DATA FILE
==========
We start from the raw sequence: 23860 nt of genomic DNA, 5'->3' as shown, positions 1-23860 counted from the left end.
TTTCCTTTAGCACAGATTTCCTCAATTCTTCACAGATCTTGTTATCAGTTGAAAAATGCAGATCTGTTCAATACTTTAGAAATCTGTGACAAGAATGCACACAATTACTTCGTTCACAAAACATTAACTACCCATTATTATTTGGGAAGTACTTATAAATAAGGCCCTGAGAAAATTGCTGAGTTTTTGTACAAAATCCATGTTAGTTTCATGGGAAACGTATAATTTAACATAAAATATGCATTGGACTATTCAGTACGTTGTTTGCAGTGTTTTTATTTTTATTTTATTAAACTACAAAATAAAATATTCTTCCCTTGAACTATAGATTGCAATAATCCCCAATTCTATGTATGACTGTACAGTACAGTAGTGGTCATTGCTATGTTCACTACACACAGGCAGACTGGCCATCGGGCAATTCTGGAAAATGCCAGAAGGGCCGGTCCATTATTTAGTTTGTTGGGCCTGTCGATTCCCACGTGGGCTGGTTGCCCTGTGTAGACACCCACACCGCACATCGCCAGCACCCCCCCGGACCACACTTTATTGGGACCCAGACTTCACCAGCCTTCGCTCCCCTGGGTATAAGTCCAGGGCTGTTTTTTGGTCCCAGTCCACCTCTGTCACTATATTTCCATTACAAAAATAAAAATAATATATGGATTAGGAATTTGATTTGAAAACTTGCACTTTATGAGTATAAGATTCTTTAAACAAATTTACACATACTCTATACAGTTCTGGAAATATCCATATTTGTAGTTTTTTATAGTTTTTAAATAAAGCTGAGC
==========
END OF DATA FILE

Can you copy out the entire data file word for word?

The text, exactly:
We start from the raw sequence: 23860 nt of genomic DNA, 5'->3' as shown, positions 1-23860 counted from the left end.
TTTCCTTTAGCACAGATTTCCTCAATTCTTCACAGATCTTGTTATCAGTTGAAAAATGCAGATCTGTTCAATACTTTAGAAATCTGTGACAAGAATGCACACAATTACTTCGTTCACAAAACATTAACTACCCATTATTATTTGGGAAGTACTTATAAATAAGGCCCTGAGAAAATTGCTGAGTTTTTGTACAAAATCCATGTTAGTTTCATGGGAAACGTATAATTTAACATAAAATATGCATTGGACTATTCAGTACGTTGTTTGCAGTGTTTTTATTTTTATTTTATTAAACTACAAAATAAAATATTCTTCCCTTGAACTATAGATTGCAATAATCCCCAATTCTATGTATGACTGTACAGTACAGTAGTGGTCATTGCTATGTTCACTACACACAGGCAGACTGGCCATCGGGCAATTCTGGAAAATGCCAGAAGGGCCGGTCCATTATTTAGTTTGTTGGGCCTGTCGATTCCCACGTGGGCTGGTTGCCCTGTGTAGACACCCACACCGCACATCGCCAGCACCCCCCCGGACCACACTTTATTGGGACCCAGACTTCACCAGCCTTCGCTCCCCTGGGTATAAGTCCAGGGCTGTTTTTTGGTCCCAGTCCACCTCTGTCACTATATTTCCATTACAAAAATAAAAATAATATATGGATTAGGAATTTGATTTGAAAACTTGCACTTTATGAGTATAAGATTCTTTAAACAAATTTACACATACTCTATACAGTTCTGGAAATATCCATATTTGTAGTTTTTTATAGTTTTTAAATAAAGCTGAGC